Fulfilling another campaign promise, President Donald Trump signed two trade-related executive orders this week. The president wants a country-by-country trade relationship investigation of the U.S. trade deficit. Of utmost concern is reports of trade cheating, weak enforcement, and the currency manipulation he accused China of undertaking.
The Coalition for a Prosperous America agreed with the move, adding an observation of it own. The organization’s CEO, Michael Stumo said “This is a very smart move to target countries with large bilateral imbalances. The administration should not only consider the export/import ratio but also unnatural and excessive savings and investment rates by mercantilist surplus countries.”
Trade deficits have hurt the U.S. and U.S. workers for many years. Poorly negotiated and managed trade arrangements have damaged or destroyed U.S. manufacturing industry. At the same time, they hinder economic growth while benefiting other countries.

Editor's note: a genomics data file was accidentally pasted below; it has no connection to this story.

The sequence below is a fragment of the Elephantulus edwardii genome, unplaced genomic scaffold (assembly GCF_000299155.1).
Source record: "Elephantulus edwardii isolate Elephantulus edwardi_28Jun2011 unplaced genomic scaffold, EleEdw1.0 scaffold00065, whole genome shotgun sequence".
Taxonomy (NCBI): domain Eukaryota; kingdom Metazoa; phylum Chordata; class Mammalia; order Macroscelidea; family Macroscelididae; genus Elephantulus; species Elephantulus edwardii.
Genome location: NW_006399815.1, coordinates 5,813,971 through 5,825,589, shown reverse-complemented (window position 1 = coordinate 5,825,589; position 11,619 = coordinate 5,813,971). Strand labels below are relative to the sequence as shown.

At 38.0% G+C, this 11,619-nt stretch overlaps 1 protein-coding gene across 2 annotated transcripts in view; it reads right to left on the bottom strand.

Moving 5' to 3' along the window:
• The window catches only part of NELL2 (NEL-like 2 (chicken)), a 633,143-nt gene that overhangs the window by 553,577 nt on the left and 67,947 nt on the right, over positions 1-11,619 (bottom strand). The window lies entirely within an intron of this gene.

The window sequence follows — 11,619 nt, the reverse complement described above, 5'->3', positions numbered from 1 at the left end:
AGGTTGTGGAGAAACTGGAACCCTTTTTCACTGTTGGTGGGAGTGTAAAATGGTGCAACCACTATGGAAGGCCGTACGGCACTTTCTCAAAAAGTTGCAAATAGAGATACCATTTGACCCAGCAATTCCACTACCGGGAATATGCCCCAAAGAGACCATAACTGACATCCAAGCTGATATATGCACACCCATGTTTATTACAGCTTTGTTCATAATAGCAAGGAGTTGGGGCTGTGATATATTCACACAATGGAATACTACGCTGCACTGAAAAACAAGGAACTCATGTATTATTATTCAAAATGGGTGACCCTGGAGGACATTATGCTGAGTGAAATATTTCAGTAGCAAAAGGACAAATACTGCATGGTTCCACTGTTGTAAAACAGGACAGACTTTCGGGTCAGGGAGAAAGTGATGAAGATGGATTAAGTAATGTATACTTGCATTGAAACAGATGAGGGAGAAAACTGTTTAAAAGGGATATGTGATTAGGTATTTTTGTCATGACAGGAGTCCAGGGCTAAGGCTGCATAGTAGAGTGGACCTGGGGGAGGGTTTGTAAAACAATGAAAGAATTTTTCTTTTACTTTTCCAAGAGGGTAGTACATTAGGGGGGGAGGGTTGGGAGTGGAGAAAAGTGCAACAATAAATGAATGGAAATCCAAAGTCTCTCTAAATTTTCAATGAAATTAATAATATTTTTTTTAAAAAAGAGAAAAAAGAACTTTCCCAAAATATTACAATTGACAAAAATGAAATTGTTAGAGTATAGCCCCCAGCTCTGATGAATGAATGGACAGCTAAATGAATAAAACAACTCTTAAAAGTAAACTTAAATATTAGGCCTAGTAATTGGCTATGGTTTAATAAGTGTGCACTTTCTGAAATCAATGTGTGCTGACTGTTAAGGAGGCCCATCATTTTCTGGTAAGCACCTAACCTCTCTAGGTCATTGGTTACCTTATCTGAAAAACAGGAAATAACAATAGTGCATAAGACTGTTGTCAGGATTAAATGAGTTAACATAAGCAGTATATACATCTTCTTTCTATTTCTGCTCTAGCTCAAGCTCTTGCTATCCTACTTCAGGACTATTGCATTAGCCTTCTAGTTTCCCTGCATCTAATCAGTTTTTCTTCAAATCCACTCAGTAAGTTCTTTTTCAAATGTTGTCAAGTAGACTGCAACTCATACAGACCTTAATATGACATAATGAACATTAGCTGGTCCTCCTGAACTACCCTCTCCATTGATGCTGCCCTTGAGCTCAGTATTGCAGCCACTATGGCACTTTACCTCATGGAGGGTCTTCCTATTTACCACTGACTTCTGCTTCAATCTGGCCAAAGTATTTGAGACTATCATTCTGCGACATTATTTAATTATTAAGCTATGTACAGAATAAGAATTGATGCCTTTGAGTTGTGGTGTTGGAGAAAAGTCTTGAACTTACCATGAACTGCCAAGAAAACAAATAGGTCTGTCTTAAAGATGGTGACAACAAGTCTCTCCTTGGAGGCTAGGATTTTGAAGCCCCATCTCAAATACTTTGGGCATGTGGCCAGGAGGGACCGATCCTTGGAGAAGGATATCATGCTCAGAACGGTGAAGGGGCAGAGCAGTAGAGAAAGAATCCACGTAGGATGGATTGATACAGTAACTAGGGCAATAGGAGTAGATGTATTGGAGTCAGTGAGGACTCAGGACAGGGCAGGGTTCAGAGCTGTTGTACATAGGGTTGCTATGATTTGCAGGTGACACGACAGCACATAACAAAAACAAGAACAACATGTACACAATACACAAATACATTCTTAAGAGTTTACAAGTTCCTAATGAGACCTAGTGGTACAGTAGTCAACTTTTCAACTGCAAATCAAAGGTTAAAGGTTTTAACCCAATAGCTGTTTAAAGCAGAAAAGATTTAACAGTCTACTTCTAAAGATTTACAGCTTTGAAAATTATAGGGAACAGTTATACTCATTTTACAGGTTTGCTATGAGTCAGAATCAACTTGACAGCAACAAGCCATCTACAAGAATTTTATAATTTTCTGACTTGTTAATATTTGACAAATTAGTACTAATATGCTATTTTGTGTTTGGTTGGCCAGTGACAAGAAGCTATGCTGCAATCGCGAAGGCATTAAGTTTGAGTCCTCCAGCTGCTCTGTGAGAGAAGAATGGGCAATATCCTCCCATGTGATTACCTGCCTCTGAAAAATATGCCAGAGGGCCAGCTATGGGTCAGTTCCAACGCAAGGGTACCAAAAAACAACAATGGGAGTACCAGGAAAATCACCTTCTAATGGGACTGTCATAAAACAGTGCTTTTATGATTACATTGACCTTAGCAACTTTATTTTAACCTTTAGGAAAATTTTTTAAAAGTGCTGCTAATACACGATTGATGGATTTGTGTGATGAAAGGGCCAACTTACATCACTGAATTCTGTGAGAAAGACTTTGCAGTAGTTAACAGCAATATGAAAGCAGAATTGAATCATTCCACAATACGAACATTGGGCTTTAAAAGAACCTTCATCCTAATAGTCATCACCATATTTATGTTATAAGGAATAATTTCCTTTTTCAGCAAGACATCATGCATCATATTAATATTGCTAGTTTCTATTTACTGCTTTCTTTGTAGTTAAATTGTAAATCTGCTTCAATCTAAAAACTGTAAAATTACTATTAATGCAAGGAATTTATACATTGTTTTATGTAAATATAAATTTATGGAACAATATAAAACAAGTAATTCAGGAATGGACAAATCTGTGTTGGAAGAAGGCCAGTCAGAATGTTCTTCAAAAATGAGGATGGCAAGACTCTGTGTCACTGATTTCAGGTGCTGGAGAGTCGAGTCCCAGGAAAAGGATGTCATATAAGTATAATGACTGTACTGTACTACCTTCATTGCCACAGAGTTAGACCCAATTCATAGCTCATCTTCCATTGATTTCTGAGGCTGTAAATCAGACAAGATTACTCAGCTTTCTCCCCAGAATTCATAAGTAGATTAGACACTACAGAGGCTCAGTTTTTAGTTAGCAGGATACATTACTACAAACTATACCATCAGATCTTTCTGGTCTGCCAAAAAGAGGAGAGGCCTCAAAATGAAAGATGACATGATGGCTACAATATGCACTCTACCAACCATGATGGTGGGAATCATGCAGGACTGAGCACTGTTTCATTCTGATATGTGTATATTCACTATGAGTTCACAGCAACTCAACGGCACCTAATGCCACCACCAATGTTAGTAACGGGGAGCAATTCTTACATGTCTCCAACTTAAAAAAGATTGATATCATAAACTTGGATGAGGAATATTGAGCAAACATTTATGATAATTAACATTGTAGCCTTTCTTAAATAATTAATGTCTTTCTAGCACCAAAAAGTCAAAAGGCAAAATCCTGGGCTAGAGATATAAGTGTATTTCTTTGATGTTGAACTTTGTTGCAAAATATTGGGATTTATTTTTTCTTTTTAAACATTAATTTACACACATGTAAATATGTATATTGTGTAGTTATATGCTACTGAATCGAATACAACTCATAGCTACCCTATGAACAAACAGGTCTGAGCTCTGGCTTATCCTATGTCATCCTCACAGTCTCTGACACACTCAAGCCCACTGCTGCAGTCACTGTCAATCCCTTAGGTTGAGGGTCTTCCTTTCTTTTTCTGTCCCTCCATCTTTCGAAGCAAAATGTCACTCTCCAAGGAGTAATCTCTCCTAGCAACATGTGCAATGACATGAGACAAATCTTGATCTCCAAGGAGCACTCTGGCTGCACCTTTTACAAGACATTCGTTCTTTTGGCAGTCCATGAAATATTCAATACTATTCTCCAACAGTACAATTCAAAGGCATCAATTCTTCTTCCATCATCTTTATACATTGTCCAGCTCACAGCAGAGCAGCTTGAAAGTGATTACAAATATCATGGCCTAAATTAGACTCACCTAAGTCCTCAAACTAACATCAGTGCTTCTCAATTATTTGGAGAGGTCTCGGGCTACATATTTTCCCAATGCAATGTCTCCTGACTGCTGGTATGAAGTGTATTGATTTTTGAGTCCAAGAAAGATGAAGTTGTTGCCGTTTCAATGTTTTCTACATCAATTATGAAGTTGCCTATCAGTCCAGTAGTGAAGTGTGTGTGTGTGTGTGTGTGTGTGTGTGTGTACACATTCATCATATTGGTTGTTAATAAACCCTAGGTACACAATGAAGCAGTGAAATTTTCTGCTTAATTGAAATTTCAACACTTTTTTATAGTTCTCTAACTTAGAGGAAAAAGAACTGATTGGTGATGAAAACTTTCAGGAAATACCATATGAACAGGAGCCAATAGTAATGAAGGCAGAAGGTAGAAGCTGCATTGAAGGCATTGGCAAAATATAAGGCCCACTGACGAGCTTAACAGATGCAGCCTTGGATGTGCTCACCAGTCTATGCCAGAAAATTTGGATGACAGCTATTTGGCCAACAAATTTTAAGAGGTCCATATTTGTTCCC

The Coalition for a Prosperous America says 41 years of trade deficits helped hollow out U.S. manufacturing industry. They note that over the past 17 years, the U.S. lost 28% of its manufacturing employment, around 5 million jobs. The organization suggests that more than 2.5 million new jobs could be created by eliminating the trade deficit.
The president’s second executive order directed the Secretary of Homeland Security and the Secretaries of Commerce and Treasury to impose requirements and strengthen enforcement. The aim of this order is to increase the collection of duty.
Not surprisingly, CPA agrees with this move too. Stumo said, “Fraudulent duty evasion by trade cheaters has long been a problem.”
The range of trade cheating is wide and it involves massive losses of trade-related income to the U.S. The benefits flow to others – foreign governments, foreign exporters, middlemen and shippers – anyone but Uncle Sam. Among the methods of cheating are falsification of documents, trans-shipping products, product misclassification and use of sham importing companies that evade the law.
Stumo recently spoke on a panel at the Brussels Forum about the backlash against globalization. The panel headline was “Does the World Want to be Connected?”